I firmly believe and have learned by experience that repeating the same song over and over and over again is the absolute best way to make sure that everyone knows a new song, especially the words, and to make kids (and adults) remember the words later. But repetition is BORING. For all of us. So here’s some tried and true ways to make it more interesting:
- Don’t Sing the Word: Pick a few key words in the song you’re reviewing, especially ones that are sung more than once. I have a link to a sheet of words for Keep the Commandments here: Don’t Sing the Word – Keep the Commandments. I have one child come up and choose one of the words that we will skip and I post it at the front of the room. In junior primary I just use one word at a time and I make sure to say it since they are mostly non-readers. I also cue them by putting my finger to my lips on the words that should be silent and they love to do that action in the middle of the song for some reason! In senior primary I usually stack the words until all of them are posted. So whenever we come to any of the words on the board we skip it (they are EXTREMELY good at this, way better than me or the other leaders and the love when they get it right and we mess up!) Here’s another sheet of words for Nephi’s Courage: Nephi’s Courage Silent Words.
- Ways to Sing Cards: These are my go to time filler activity and sub plans and the kids get so excited when they see them! There’s a lot of versions of these out there, but make sure to use good judgment about choosing activities that are appropriately reverent both for a Sunday activity and make sure you’re not pairing songs about reverent gospel activities with irreverent actions. You can find some here: http://divinesecretsofaprimarychorister.blogspot.com/2008/11/sing-like.html AND here: http://afprimarysingingtime.blogspot.com/2011/06/all-new-fun-ways-to-sing-cards.html
Or, you could make your own. Some of my kids’ favorites are sing with the lights off, sing with no piano, and sing with your nose plugged. Be creative, but be smart.
**Update: You can download my “Ways to Sing” Cards right here: Ways to Sing Cards
- The Hat Game/Headband Hero: Get a knit hat or a sweatband (NBA player style) and a few keywords from the song you’re reviewing (the words from “Don’t Sing the Word” do double duty!). Have one child come up to the front and wear the hat you’ve chosen. Choose one of your key words and stick it to the hat/headband. (I use a knit ski hat because I can flip up the bottom of it and it will hold the word strip). Make sure they don’t get to see it! Show the word to everyone else and tell them not to sing that word when they come to it. (Again in Junior primary I use the finger to lips cue.) Once the song is over, the child wearing the hat has to guess which word we skipped. If they don’t get it we sing the line that has the word again, and then they can choose someone to help them if they still don’t know.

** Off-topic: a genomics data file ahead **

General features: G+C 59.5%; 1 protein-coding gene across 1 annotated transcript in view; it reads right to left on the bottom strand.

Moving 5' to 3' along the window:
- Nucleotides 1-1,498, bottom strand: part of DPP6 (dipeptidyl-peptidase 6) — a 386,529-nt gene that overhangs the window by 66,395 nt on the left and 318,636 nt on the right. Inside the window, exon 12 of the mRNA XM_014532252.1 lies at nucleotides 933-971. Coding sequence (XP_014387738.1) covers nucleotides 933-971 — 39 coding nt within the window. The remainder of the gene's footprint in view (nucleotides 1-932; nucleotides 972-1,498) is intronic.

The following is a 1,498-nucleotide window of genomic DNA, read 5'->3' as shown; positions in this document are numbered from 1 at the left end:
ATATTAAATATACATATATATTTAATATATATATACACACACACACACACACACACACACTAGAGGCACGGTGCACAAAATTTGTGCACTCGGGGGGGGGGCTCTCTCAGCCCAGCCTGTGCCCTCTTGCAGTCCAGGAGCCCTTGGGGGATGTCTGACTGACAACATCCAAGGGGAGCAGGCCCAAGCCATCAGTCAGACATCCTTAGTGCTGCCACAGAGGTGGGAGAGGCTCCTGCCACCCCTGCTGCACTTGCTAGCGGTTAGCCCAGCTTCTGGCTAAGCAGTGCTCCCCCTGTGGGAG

- ______ when you hear _______: Vague, I know, which makes it so versatile. Fill in the first blank with an action of your choice, like standing, putting your arms in the air, touching your nose, etc. Then, pick a word in the song you’re reviewing to fill in the second blank. I’ll use Keep the Commandments again for an example: touch your nose when we sing “commandments”. In junior primary I’d leave it at that and pick a new action and word for the next time through. For Senior primary, I’d probably stack them since they are so good at it! So by the end of the song we’ll be touching our nose on “commandments”, standing up on “safety”, sitting down on “peace”, waving our arms in the air on “keep” and touching our toes on “blessings”. This is also a great activity for introducing a new song to get everyone listening closely! Sing the new song for them and have them listen for key words and do the corresponding actions when they hear them.
- And The Next Word Is… Have your pianist play your review song and tell the kids to sing the song in their heads. This will be easier for junior primary to do if they mouth the words silently. If they really struggle, mouth the words with them. When the pianist stops, they have to name the next word. You may want to warn your pianist about this a few minutes in advance so she can mark some good spots to stop. This is a short and sweet activity that will hold their attention for about 10 minutes. I like to do this activity then a wiggle song and then another review activity. It’s a great time filler too, if you’re left with 5 minutes at the end of a lesson.
And there you have it! 5 review activities to get your kids focused on the words of the songs you’re learning to really solidify them in their minds. I hope they work as well for you as they have for me!